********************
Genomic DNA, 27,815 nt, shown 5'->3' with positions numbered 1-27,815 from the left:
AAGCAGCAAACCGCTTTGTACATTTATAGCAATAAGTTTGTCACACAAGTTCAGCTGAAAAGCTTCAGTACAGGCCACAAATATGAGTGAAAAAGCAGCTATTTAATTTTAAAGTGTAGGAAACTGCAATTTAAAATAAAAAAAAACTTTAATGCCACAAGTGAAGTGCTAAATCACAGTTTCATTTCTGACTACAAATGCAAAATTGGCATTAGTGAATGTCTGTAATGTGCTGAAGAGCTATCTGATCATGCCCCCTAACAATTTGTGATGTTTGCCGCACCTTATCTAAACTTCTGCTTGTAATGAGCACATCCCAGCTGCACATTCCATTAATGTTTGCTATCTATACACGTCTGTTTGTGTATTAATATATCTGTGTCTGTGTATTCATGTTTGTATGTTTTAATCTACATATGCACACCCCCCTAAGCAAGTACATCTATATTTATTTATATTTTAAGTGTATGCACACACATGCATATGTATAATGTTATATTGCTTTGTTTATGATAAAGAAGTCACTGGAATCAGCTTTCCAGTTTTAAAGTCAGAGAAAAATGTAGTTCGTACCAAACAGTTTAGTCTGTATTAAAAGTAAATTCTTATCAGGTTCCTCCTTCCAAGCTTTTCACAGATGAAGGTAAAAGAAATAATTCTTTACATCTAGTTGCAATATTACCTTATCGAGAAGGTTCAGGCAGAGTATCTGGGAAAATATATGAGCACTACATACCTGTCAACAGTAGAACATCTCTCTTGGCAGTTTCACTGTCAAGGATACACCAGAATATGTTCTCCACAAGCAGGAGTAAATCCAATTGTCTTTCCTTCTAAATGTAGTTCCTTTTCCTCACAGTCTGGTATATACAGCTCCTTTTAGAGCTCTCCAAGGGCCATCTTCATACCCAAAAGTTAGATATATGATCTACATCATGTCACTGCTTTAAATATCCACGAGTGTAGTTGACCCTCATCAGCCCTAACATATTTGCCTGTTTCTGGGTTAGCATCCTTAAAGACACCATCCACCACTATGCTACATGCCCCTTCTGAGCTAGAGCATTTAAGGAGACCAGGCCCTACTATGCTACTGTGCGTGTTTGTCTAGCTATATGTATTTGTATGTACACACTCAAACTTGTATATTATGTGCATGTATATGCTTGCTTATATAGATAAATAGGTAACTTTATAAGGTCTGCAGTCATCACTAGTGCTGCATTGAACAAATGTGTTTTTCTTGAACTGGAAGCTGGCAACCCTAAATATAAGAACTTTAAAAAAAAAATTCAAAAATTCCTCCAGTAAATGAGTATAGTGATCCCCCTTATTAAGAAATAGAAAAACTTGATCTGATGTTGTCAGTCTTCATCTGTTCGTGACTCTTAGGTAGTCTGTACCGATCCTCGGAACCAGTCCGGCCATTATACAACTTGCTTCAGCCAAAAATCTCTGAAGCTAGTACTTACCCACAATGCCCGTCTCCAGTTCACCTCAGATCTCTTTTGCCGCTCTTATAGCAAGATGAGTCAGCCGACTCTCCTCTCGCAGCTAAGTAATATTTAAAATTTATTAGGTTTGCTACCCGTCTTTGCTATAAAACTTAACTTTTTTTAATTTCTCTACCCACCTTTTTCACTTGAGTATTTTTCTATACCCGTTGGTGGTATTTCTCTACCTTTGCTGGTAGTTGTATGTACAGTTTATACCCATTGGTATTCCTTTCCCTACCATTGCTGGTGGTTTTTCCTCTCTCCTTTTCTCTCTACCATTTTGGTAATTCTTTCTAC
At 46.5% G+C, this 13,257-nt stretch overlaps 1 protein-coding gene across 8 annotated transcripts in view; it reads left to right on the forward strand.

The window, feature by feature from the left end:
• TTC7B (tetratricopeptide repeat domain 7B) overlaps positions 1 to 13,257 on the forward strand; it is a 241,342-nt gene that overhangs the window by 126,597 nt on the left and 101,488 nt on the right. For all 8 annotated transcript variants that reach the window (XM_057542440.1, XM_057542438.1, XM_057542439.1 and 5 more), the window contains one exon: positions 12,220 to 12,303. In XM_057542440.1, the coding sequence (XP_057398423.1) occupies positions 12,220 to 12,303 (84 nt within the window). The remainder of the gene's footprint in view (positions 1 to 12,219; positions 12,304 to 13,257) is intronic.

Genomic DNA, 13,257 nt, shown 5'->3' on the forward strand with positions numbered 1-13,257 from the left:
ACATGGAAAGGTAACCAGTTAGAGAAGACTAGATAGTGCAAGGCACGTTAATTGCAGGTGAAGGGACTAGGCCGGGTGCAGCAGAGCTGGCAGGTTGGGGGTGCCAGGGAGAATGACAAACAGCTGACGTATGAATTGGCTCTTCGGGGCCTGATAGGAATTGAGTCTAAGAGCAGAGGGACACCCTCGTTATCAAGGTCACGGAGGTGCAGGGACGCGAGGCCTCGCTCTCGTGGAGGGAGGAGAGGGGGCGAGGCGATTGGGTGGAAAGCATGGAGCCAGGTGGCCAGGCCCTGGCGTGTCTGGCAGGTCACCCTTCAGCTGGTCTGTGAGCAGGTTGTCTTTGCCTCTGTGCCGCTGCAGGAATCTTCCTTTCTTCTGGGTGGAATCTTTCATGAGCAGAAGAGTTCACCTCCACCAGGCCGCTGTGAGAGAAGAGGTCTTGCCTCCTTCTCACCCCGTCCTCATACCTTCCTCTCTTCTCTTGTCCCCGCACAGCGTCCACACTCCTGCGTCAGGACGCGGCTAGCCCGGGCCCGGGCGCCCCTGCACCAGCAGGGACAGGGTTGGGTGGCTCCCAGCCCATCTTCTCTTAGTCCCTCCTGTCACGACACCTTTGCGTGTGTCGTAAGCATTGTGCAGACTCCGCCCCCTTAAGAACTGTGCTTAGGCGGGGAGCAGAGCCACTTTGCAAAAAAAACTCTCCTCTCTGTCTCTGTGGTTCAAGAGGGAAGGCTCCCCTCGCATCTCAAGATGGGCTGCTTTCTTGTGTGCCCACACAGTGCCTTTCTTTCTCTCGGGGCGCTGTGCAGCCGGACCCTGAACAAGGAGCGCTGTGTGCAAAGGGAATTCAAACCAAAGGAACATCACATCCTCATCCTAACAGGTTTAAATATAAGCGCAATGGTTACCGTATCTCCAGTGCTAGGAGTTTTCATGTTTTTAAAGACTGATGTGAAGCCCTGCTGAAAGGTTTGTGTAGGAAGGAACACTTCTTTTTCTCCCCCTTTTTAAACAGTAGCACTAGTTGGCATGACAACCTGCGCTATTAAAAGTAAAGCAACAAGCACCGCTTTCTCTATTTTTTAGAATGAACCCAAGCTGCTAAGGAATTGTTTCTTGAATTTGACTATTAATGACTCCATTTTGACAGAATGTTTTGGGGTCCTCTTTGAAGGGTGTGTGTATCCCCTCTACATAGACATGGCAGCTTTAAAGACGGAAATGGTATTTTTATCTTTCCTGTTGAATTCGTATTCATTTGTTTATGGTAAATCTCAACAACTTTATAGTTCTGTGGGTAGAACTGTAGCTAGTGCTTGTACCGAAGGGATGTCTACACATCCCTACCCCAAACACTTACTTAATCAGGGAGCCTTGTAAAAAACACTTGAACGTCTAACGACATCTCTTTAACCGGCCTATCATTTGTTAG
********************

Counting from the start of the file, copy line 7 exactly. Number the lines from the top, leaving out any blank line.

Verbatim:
ACATGGAAAGGTAACCAGTTAGAGAAGACTAGATAGTGCAAGGCACGTTAATTGCAGGTGAAGGGACTAGGCCGGGTGCAGCAGAGCTGGCAGGTTGGGGGTGCCAGGGAGAATGACAAACAGCTGACGTATGAATTGGCTCTTCGGGGCCTGATAGGAATTGAGTCTAAGAGCAGAGGGACACCCTCGTTATCAAGGTCACGGAGGTGCAGGGACGCGAGGCCTCGCTCTCGTGGAGGGAGGAGAGGGGGCGAGGCGATTGGGTGGAAAGCATGGAGCCAGGTGGCCAGGCCCTGGCGTGTCTGGCAGGTCACCCTTCAGCTGGTCTGTGAGCAGGTTGTCTTTGCCTCTGTGCCGCTGCAGGAATCTTCCTTTCTTCTGGGTGGAATCTTTCATGAGCAGAAGAGTTCACCTCCACCAGGCCGCTGTGAGAGAAGAGGTCTTGCCTCCTTCTCACCCCGTCCTCATACCTTCCTCTCTTCTCTTGTCCCCGCACAGCGTCCACACTCCTGCGTCAGGACGCGGCTAGCCCGGGCCCGGGCGCCCCTGCACCAGCAGGGACAGGGTTGGGTGGCTCCCAGCCCATCTTCTCTTAGTCCCTCCTGTCACGACACCTTTGCGTGTGTCGTAAGCATTGTGCAGACTCCGCCCCCTTAAGAACTGTGCTTAGGCGGGGAGCAGAGCCACTTTGCAAAAAAAACTCTCCTCTCTGTCTCTGTGGTTCAAGAGGGAAGGCTCCCCTCGCATCTCAAGATGGGCTGCTTTCTTGTGTGCCCACACAGTGCCTTTCTTTCTCTCGGGGCGCTGTGCAGCCGGACCCTGAACAAGGAGCGCTGTGTGCAAAGGGAATTCAAACCAAAGGAACATCACATCCTCATCCTAACAGGTTTAAATATAAGCGCAATGGTTACCGTATCTCCAGTGCTAGGAGTTTTCATGTTTTTAAAGACTGATGTGAAGCCCTGCTGAAAGGTTTGTGTAGGAAGGAACACTTCTTTTTCTCCCCCTTTTTAAACAGTAGCACTAGTTGGCATGACAACCTGCGCTATTAAAAGTAAAGCAACAAGCACCGCTTTCTCTATTTTTTAGAATGAACCCAAGCTGCTAAGGAATTGTTTCTTGAATTTGACTATTAATGACTCCATTTTGACAGAATGTTTTGGGGTCCTCTTTGAAGGGTGTGTGTATCCCCTCTACATAGACATGGCAGCTTTAAAGACGGAAATGGTATTTTTATCTTTCCTGTTGAATTCGTATTCATTTGTTTATGGTAAATCTCAACAACTTTATAGTTCTGTGGGTAGAACTGTAGCTAGTGCTTGTACCGAAGGGATGTCTACACATCCCTACCCCAAACACTTACTTAATCAGGGAGCCTTGTAAAAAACACTTGAACGTCTAACGACATCTCTTTAACCGGCCTATCATTTGTTAG